This is part of a series on French author Pierre Boulle.
translated by Xan Fielding
Vanguard Press, 1963
If you’ve watched the 1968 Planet of the Apes film, that’s great. Now forget all about it.
Pierre Boulle’s novel Planet of the Apes is, like many of the author’s works, a social satire. Presented in the guise of a literal message in a bottle (but floating in space instead of water), Boulle’s text is narrated by journalist Ulysse Mérou who, along with Professor Antelle, the young physician Arthur Levain, and the chimpanzee Hector, embark on a voyage to the Betelgeuse region, three-hundred light-years away. Embarking in the year 2500 and traveling near the “speed of light minus epsilon,” this crew of discovery reaches the planet they nickname Soror in a few years, while three hundred have passed back on Earth. So far, so good.
Upon landing on Soror, the three men quickly realize that the air is breathable and the food digestible. And then they meet some…strange humans. Without clothing or language, the humans of Soror live in the forests, foraging for food and sleeping in groups. When Ulysse and his companions try to interact with them, the humans act frightened and hostile, at first. As Ulysse notes, these men and women lack a certain “spark” of intelligence and seem content with their very basic lifestyle.
The real shock comes when Ulysse, Antelle, and Levain meet the real rulers of the planet: gorillas, chimpanzees, and orangutans. Dressed in various uniforms and other human clothing, the apes drive cars, live in houses, cook, play sports, and run scientific institutes where humans are the lab rats. Separated from his companions, Ulysse is taken to one of these labs and placed in one of the many cages housing other humans. Desperate to prove his intelligence to the apes studying him, Ulysse learns their language and befriends one of the scientists (Zira). She, in turn, forms a relationship with Ulysse and helps him prove to the scientific leaders that he is not like the other humans, but is from another planet where evolution unfolded differently than on Soror.
During his captivity and over the course of many conversations with Zira, Ulysse learns that the apes of Soror view themselves as the only intelligent species on the planet. Their most important scientific studies center on how they evolved this intelligence while humans did not. Eventually, Ulysse realizes that the technology around him is slightly behind that of the Earth that he left, and another ape scientist confirms that it has been mostly static over the past few hundred years. It’s almost as if apes, which are very good at mimicking humans, were engaged in a very complex mode of imitation…A major archaeological discovery then throws into question ideas about ape evolution and suggests that Soror may have looked a lot like Earth in the distant past.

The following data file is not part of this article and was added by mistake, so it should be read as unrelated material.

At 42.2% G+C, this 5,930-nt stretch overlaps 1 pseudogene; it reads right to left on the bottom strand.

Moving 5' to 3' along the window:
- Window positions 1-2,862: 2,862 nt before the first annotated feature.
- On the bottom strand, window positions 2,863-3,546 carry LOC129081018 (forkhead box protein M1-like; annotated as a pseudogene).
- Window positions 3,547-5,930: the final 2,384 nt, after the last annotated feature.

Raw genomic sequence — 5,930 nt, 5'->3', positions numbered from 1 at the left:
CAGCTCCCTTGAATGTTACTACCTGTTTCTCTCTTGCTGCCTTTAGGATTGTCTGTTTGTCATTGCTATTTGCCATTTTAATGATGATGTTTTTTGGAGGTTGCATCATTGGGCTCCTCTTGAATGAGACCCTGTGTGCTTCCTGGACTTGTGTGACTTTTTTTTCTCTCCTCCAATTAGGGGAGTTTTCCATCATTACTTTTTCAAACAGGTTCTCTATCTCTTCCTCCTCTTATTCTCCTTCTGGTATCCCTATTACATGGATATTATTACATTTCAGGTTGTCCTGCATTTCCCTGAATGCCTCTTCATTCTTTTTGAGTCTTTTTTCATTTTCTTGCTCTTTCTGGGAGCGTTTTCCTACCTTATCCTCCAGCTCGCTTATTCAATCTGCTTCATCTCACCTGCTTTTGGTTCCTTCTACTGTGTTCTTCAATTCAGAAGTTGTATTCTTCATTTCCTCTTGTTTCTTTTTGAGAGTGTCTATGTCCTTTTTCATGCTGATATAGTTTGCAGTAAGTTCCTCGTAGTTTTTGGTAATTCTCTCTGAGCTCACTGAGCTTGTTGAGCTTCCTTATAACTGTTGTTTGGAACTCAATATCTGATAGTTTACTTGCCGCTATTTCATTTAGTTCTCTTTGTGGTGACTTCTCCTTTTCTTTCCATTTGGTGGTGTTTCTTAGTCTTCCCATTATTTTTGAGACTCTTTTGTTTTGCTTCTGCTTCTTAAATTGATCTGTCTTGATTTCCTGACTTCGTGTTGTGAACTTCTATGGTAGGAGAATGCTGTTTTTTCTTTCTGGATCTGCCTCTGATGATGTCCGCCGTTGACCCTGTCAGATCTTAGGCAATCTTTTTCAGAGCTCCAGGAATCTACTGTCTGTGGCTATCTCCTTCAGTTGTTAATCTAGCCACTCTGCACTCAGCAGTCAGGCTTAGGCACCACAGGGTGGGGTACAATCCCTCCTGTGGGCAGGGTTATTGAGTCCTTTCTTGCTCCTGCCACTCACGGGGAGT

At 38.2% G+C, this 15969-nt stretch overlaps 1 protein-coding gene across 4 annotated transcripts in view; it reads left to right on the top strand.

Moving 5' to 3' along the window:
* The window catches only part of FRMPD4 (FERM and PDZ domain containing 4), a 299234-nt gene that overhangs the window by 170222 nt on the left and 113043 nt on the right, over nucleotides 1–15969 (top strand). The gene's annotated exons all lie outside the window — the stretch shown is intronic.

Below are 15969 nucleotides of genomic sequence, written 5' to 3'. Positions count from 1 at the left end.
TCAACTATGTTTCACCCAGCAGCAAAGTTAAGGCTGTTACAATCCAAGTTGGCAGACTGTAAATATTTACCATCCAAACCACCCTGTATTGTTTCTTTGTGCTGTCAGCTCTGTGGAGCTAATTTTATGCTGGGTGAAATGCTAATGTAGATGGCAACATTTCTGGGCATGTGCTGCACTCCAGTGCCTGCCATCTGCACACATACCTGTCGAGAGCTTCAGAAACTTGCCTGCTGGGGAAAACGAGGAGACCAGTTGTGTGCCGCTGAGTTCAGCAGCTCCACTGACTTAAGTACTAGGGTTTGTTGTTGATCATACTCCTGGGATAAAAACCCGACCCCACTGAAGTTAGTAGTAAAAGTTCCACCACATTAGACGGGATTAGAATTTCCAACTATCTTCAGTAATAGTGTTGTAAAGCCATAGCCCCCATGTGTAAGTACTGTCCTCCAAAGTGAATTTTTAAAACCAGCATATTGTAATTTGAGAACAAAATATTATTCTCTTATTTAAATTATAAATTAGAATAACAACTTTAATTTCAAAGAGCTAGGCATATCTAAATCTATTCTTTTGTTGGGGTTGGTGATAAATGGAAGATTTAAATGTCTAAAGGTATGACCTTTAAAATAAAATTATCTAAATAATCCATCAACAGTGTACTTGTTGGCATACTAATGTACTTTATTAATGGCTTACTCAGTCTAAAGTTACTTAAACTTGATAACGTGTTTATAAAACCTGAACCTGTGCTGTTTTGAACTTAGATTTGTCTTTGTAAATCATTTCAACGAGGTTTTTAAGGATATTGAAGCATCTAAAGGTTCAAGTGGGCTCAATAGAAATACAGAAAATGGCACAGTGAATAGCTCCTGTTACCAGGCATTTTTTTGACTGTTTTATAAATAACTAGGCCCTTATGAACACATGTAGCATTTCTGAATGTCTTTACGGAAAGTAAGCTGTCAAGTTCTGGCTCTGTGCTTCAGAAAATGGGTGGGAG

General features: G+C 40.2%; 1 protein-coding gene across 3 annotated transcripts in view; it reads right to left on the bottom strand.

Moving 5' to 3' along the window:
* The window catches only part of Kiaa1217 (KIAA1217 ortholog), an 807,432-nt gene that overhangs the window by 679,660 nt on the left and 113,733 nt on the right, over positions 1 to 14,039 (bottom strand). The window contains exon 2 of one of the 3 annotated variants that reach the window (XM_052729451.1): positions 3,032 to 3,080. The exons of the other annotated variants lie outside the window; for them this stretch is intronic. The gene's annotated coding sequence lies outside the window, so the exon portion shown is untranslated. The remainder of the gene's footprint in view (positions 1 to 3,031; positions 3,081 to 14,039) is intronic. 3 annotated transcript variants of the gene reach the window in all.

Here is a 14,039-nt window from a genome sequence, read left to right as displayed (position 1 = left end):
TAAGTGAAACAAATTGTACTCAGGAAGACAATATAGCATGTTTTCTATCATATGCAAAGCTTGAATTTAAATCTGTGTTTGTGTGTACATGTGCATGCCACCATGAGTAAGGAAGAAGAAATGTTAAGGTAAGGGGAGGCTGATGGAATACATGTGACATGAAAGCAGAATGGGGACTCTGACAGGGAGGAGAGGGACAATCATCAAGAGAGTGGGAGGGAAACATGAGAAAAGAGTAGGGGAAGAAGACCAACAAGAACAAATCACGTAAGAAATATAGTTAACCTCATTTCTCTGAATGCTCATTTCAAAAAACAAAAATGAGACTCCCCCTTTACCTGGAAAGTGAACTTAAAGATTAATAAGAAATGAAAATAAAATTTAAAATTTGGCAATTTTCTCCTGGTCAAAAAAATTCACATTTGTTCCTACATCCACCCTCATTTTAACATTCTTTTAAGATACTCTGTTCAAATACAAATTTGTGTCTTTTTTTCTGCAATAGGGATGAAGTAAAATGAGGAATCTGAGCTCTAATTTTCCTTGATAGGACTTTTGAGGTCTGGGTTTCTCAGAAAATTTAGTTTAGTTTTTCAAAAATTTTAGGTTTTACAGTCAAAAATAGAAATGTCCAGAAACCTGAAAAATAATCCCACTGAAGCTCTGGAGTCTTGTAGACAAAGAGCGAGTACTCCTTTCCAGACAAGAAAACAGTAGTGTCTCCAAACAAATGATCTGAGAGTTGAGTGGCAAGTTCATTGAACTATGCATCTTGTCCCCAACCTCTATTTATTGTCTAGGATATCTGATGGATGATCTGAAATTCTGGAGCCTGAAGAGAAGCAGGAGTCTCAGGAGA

As a growing number of apes start to worry that Ulysse is inspiring the humans around him to revolt (indeed, he is), a plan materializes to get rid of this bothersome human. Zira and her friends, though, help Ulysse, his female companion (whom he met upon landing on the planet), and their son escape and return to Earth. The homecoming Ulysse receives, though, is not the one he expected…
Boulle uses Planet of the Apes to question humanity’s belief in its own natural superiority. Is human civilization really a given, or is it as fragile as a porcelain figurine? Since we know that apes are able to do many things that humans do, could they, in time, overthrow us and establish their own civilization? Boulle also comments on hierarchies, noting that the chimpanzees, orangutans, and gorillas stopped fighting one another centuries before and focused on pursuing their own talents: the orangutans form the scientific establishment, the gorillas work as hunters and guards, and the chimpanzees are the intelligentsia. In this way, the three groups support one another and rarely tread on one another’s territory.
The apes, Ulysse learns, have the same personality flaws as the humans back on Earth. Orangutans, for example, are the representatives of “official science”:
Pompous, solemn, pedantic, devoid of originality and critical sense, intent on preserving tradition, blind and deaf to all innovation, they form the substratum of every academy. Endowed with a good memory, they learn an enormous amount by heart and from books. Then they themselves write other books, in which they repeat what they have read, thereby earning the respect of their fellow orangutans. (152)
Furthermore, Boulle wonders if on Earth, humans might even be overthrown by intelligent machines, rather than apes:
That perfected machines may one day succeed us is, I remember, an extremely commonplace notion on Earth. It prevails not only among poets and romantics but in all classes of society. Perhaps it is because it is so widespread, that it irritates scientific minds. Perhaps it is also for this very reason that it contains a germ of truth. Only a germ: Machines will always be machines; the most perfected robot, always a robot. But what of living creatures possessing a certain degree of intelligence, like apes? And apes, precisely, are endowed with a keen sense of imitation… (210)
Questions of evolution, civilization, intelligence, and origins punctuate Planet of the Apes and invite present-day readers to continue asking them, lest we let the world we’ve built over the centuries slip between our fingers.